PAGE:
[CentOS] what percent of time are there unpatched exploits against default config?

Wed Dec 28 13:43:51 UTC 2011
Johnny Hughes <johnny at centos.org>

On 12/27/2011 11:01 PM, Bennett Haselton wrote:
> Yeah I know that most break-ins do happen using third-party web apps;
> fortunately the servers I'm running don't have or need any of those.
> But then what about what my friend said:
> "For example, there was a while back ( ~march ) a kernel exploit that
> affected CentOS / RHEL. The patch came after 1-2 weeks of the security
> announcement. The initial
> announcement provided a simple work around until the new version is
> released."
> Is that an extremely rare freak occurrence?  Or are you just saying it's
> rare *compared* to breakins using web apps?  Or am I misunderstanding what
> my friend was referring to in the above paragraph?

There have been NO critical kernel updates.  A critical update is one
where someone can remotely execute items at the root users.

Almost all critical updates are Firefox, Thunderbird, telnetd (does
anyone still allow telnet?), or samba (never expose that directly to the
internet either :D).  There was one critical issue on CentOS-5.x for exim:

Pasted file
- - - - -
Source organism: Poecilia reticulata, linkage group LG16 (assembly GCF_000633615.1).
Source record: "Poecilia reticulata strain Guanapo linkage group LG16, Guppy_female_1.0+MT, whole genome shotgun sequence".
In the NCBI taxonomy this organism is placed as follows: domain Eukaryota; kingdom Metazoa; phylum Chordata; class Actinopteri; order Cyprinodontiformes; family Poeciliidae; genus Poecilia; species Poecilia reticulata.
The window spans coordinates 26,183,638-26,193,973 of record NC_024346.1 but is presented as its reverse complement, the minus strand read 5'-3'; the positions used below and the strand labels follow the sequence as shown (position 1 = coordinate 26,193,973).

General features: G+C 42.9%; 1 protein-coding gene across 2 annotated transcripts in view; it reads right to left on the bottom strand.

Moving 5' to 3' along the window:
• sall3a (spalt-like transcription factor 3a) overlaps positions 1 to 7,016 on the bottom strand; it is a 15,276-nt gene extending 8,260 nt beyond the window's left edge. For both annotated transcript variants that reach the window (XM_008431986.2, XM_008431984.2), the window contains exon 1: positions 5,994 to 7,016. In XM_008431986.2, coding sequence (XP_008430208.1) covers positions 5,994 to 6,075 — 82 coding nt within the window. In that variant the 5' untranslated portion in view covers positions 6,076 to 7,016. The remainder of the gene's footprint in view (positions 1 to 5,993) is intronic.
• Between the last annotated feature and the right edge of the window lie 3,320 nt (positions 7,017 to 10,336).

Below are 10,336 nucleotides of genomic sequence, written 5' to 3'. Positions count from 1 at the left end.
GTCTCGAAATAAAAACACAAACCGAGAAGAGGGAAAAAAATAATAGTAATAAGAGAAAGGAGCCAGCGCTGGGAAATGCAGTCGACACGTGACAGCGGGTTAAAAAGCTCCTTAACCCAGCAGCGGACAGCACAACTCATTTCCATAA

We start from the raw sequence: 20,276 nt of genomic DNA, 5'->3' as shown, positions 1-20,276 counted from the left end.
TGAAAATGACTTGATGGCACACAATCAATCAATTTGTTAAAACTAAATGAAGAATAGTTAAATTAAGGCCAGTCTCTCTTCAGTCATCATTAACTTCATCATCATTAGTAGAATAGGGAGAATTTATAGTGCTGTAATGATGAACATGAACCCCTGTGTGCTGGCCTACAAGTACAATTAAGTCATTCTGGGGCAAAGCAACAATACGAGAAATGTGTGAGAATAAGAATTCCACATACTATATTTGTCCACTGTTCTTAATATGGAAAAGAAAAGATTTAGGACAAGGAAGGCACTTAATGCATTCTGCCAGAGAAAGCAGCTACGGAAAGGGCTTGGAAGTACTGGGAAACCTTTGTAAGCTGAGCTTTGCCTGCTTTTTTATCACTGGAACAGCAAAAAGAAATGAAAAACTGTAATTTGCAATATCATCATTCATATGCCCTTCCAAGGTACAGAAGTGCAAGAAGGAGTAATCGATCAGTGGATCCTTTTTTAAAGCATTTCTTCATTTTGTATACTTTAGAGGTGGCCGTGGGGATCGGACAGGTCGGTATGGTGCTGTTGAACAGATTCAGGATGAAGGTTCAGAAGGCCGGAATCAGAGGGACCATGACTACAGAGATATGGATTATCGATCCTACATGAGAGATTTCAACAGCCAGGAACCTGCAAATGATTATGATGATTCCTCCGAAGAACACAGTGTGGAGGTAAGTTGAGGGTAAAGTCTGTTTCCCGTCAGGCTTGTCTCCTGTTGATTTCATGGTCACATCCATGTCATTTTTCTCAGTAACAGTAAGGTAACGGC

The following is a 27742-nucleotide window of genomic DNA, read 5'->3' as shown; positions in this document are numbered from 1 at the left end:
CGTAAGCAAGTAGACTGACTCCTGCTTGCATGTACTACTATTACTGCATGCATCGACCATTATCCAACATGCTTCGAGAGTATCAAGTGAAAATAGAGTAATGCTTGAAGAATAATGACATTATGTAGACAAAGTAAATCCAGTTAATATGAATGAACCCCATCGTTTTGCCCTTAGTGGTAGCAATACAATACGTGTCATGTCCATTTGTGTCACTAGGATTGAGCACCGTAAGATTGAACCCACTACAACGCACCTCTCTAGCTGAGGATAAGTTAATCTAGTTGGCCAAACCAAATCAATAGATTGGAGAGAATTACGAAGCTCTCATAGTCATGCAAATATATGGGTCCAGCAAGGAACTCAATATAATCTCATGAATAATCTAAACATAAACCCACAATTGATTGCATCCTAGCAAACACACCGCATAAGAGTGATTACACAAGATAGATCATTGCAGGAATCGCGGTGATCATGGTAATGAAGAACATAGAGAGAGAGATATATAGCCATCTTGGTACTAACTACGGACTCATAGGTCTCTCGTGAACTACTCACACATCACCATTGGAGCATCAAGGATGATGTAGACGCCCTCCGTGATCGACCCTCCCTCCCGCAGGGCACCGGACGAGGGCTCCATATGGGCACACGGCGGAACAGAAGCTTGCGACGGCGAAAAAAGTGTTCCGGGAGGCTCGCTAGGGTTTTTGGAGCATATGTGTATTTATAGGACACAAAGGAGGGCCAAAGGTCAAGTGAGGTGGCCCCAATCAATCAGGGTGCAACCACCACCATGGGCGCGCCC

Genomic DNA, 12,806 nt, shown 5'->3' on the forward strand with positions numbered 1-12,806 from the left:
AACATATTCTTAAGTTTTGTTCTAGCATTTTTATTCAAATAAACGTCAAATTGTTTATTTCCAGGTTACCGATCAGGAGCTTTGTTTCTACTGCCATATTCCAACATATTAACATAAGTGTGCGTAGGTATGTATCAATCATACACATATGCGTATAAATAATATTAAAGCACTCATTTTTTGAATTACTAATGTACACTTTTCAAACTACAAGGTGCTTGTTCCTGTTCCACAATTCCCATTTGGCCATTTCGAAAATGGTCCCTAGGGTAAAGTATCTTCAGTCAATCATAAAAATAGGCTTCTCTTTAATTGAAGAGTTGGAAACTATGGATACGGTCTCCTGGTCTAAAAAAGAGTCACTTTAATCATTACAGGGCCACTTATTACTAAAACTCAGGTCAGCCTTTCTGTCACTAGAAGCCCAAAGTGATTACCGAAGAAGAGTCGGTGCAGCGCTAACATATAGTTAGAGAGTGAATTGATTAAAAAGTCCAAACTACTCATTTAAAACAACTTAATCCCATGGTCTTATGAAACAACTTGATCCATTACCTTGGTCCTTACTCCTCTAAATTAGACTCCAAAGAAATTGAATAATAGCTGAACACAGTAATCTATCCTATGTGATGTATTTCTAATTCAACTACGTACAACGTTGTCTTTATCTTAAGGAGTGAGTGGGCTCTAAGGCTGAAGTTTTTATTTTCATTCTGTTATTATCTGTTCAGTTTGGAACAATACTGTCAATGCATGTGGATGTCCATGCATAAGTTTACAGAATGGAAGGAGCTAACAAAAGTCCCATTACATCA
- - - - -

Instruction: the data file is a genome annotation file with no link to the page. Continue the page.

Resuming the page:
All the other issues (non-critical) will require the user to get a "user
shell" and then elevate their privileges some way

If you want to know what the different classifications mean:


If you want objective numbers for security exploits, here is some info
for RHEL:




If you want to search for a specific CVE:



CentOS is currently completely updated with all released updates for
CentOS-4.9, CentOS-5.7, and CentOS-6.2.

We also provide a CR repository for "Point Release" transitions (though,
we will not always use the CR repo if we can get the point release out
within 2-3 weeks).  Here is info on the CR repository:



Long winded discussions on the list about people's opinions concerning
security might help you make decisions on the best practices for setting
up your server (do not allow ssh logins by password, limit logins by IP
addresses (or at least block problem subnets), disable root logins
directly, try to use SELinux for your web apps, etc.) ... but really,
each install is unique.

A google search will provide many suggestions for best security
practices, here is what upstream recommends:


The bottom line is, a default installation requires hardening.  The
amount of hardening needed depends on each individual install and its

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